The Air Max BW, AKA, the Air Max IV, AKA, the Air Max Classic. The sneaker was launched in 1991, and featured a bigger Air window than its three predecessors. Hence the BW part of the name, Big Window. Unlike other Air Max models, it never grew into a full-blown classic. Even Nike doesn’t really seem to respect the BW’s place in history. In the brand’s epic History of Air celebration, 2005’s Powerwall collection, the BW was replaced by the Air Max 180, a shoe that’s technically not even an Air Max (it debuted as the Air 180, the word Max wasn’t mentioned on the shoe or box). And even in Nike’s current Air Max Day campaign, the BW is nowhere to be seen. Sneaker culture never cared much for the BW either. The only colorways that manage to turn a few heads are the Stash and Size? collaborations, the two original Persian colorways, and the Paris Saint Germain edition.
But one nation really took to the BW: The Netherlands. The BW was released right at the dawn of a brand new, unique subculture that was about to sweep the nation and dominate most of the ’90s. Gabber. Like most youth subcultures, it was built on a solid foundation of music - in this case, hardcore. Not the punk hardcore from the late ’70s, early ’80s, but an electronic version that evolved out of house music. The music is known for its high BPM (180-220 is the norm) and its distinct ‘kick,’ which was mostly produced by distorting the shit out of a Roland TR-909 bass drum. Vocals were pretty much nonexistent, but often, vocal samples from movies, TV shows or hip-hop records were used. Fans of the genre called themselves “Gabbers,” which is originally a yiddish word meaning friend or buddy. Although the music was quite violent, the gigantic raves (often attracting tens of thousands of people) were quite friendly affairs. Even though the crowds were huge and filled with people from all over the country, all party goers saw each other as friends, family, kindred spirits. Although the amount of ecstasy used at hardcore raves probably contributed to that as well.
1995 documentary on Gabbers, click the CC button for English subtitles.
The music brought the people together, but it’s not a full-blown subculture until there’s a shared sense of style. Gabber culture fused style influences from old school hip-hop and British skinhead culture. Shaved heads, black bomber jackets, colorful track suits (mainly by Italian high end tennis brand Australian) and Nike Air Max sneakers. It wasn’t just about style though, function was just as important. If you’re doing high energy dancing for 8-10 hours a night, you’re going to sweat. A lot. So comfortable clothes and sneakers are a must. And it’s easier to wick sweat from a bald head than from a head filled with hair. At the time, the Air Max BW was one of the most comfortable shoes available. Even though it was slightly bulkier than other runners, its look worked quite well when worn underneath loose fitting track suits.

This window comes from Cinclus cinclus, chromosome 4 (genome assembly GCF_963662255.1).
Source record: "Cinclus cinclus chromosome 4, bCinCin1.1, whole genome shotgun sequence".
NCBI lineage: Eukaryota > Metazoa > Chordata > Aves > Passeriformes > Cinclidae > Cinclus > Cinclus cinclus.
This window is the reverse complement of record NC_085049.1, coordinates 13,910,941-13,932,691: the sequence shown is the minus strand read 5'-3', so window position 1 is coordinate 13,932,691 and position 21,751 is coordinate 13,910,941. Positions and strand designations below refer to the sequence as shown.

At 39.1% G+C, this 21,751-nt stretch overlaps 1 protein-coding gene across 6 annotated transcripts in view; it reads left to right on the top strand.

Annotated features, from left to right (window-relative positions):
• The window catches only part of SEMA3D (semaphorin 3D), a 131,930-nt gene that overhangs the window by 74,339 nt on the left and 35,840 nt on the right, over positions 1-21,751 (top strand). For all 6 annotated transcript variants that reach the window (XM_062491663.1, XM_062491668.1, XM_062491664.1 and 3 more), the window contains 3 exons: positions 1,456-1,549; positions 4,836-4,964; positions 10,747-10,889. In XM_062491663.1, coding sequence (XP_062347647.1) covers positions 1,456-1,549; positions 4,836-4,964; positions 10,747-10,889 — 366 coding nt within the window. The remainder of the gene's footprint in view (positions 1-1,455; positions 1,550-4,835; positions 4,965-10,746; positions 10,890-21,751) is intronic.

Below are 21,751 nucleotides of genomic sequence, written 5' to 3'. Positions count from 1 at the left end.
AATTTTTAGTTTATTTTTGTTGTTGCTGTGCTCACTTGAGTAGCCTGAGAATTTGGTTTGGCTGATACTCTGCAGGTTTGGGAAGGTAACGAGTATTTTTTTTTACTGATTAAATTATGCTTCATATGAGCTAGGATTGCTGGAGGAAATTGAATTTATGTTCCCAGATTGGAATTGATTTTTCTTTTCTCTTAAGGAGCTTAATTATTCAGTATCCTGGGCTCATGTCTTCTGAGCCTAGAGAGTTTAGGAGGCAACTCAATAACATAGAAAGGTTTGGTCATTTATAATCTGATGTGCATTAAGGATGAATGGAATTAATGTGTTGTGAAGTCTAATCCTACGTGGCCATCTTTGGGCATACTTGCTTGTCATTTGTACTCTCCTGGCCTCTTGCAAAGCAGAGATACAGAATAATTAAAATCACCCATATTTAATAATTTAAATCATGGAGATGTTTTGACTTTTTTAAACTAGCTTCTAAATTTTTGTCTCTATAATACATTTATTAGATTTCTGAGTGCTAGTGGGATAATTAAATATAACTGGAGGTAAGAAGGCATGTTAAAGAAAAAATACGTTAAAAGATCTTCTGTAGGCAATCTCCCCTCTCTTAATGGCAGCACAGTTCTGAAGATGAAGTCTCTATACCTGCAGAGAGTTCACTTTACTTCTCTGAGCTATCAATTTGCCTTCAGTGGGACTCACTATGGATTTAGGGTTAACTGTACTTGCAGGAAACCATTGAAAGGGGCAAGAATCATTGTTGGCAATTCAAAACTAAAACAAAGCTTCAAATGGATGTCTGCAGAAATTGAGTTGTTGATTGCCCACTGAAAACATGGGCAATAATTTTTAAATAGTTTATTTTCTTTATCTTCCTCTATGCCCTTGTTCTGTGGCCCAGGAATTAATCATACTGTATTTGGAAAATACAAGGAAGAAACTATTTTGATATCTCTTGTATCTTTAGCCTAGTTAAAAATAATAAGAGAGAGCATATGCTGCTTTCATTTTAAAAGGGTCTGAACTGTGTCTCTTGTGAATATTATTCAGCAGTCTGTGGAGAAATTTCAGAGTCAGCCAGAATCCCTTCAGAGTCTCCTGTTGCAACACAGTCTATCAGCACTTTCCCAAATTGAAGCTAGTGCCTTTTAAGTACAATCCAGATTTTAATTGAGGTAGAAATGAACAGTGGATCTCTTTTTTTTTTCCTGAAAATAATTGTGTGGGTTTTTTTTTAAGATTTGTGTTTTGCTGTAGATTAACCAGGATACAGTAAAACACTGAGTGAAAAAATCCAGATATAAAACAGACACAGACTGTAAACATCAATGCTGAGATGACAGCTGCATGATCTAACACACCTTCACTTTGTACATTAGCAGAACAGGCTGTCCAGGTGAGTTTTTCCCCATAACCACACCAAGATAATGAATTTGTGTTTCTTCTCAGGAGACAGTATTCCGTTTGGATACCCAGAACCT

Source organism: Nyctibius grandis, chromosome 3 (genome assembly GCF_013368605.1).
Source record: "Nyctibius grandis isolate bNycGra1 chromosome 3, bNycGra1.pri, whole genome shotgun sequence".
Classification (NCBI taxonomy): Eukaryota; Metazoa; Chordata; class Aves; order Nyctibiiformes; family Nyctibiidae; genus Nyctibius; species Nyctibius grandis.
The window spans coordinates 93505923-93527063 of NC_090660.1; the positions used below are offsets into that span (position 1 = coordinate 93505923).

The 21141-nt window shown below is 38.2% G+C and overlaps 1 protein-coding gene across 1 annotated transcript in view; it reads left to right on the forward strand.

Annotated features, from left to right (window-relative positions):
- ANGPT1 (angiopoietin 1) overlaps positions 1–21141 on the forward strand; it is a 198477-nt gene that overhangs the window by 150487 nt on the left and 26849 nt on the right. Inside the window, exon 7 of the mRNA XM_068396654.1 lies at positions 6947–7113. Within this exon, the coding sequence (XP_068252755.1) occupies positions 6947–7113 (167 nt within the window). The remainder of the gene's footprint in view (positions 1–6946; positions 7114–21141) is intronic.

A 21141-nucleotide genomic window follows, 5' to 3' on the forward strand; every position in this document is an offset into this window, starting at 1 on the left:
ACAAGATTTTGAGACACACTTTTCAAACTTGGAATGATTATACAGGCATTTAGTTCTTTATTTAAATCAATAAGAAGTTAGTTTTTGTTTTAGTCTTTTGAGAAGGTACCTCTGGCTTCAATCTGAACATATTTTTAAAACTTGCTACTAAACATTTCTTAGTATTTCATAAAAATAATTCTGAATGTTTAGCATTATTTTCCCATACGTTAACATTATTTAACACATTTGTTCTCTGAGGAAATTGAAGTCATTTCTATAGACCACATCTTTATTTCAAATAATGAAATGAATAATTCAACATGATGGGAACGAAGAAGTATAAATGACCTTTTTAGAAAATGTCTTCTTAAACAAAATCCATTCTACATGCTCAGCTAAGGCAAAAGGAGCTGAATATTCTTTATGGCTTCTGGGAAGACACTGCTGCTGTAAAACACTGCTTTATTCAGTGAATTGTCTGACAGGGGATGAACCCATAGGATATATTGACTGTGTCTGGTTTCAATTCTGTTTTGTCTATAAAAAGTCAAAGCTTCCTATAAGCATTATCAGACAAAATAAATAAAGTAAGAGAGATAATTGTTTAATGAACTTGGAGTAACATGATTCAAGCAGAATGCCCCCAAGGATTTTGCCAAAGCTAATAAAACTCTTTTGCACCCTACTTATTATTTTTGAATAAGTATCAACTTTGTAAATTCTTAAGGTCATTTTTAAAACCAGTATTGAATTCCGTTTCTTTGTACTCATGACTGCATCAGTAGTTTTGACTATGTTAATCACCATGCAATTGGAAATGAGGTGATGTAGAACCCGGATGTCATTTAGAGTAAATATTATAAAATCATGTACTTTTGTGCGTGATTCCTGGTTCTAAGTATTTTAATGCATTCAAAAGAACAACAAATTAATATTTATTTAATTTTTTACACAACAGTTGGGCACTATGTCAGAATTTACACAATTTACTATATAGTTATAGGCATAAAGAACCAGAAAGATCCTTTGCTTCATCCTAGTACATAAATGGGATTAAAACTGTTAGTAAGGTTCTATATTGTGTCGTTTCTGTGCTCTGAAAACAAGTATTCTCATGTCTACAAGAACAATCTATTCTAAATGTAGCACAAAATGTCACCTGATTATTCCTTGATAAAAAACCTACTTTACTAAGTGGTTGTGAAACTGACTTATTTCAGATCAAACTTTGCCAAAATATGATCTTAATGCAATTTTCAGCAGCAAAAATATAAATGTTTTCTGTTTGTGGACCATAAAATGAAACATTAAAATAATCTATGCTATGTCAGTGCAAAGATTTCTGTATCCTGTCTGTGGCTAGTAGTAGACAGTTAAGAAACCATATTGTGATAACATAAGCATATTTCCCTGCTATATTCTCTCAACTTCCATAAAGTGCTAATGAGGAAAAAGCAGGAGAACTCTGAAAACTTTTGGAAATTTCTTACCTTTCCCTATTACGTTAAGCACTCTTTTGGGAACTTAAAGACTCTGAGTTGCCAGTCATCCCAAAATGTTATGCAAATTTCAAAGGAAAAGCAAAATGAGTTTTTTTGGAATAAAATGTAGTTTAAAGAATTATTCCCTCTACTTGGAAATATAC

Gabber slowly gained more mainstream appeal throughout the ’90s, and its followers were starting to dominate street style. Although the culture showed some love to the Air Max 90 and Air Max 95, the BW has been a mainstay for Gabbers throughout the years. There were some small fads regarding the sneakers, like lacing techniques (no knot, lacetips tucked into the shoe) and the strange trend of bursting Air bubbles. The popularity of the shoe in the Gabber community did not exactly do wonders for the BW’s image outside of the Gabber realm. Although the subculture was huge, Gabbers were mostly viewed in a negative light. The music, the drug use, the weird dance moves, and the out of the normal style all made Gabbers easy targets. People viewed them as unintelligent, aggressive, and borderline junkies who were unable to contribute to society during the week.
Source: ”Gabber, in the name of love ” part 1 via Tumblr.
And then, there were the accusations of racism and nazi sympathy. Much like the British skinhead movement, certain organizations infiltrated the predominantly white scene and found an audience for their hate speech. It was overblown - while there were racist fans and records, it was only a small part of a gigantic scene. The second rise of the Gabber culture in the early 2000s had more extreme right wing tendencies, along with a new uniform directly copied from right wing skinhead culture. As a dominant subculture, Gabber died out in the late ’90s. Sports stores used to have rows of BWs on their shoe wall, but it quickly became a tough task to find a shop that still stocked the shoe. Air Maxes got a bad reputation. Any Air Max was seen as a Gabber shoe. Wearing Air Maxes to a club wasn’t going to happen, not a single door man would let you in. Nike as a brand was still cool, but too many Air Maxes were a big no-no. Gabber went back where it came from, underground, but still has a loyal following. They dropped the old uniform though, so they aren’t as visible as back in the day.
The Air Max eventually found its way back to the mainstream through sneaker culture, which caused the Air Max 1 and Air Max 90 to once again dominate the Dutch streets for a few years during the mid-2000s. The BW, however, never made a comeback. Certain speciality stores, who cater to Gabbers, still have a few colorways in stock. And when the Persian retros dropped a few years ago, they were available at a few selected sneaker stores, but that was it for the model. And while Gabber fashion has seen a minor comeback thanks to Patta, Raf Simons, and Tom Nijhuis, the BW is still waiting for its comeback, which may never come. Truthfully, it’s hard to see the BW in the current, preferred style of fashion that includes cuffed (jogger) pants and slim fit denim. But since fashion tends to go in circles, and baggy is slowly coming back in style, we might see the fallen star of the Air Max firmament resurface sooner than you think…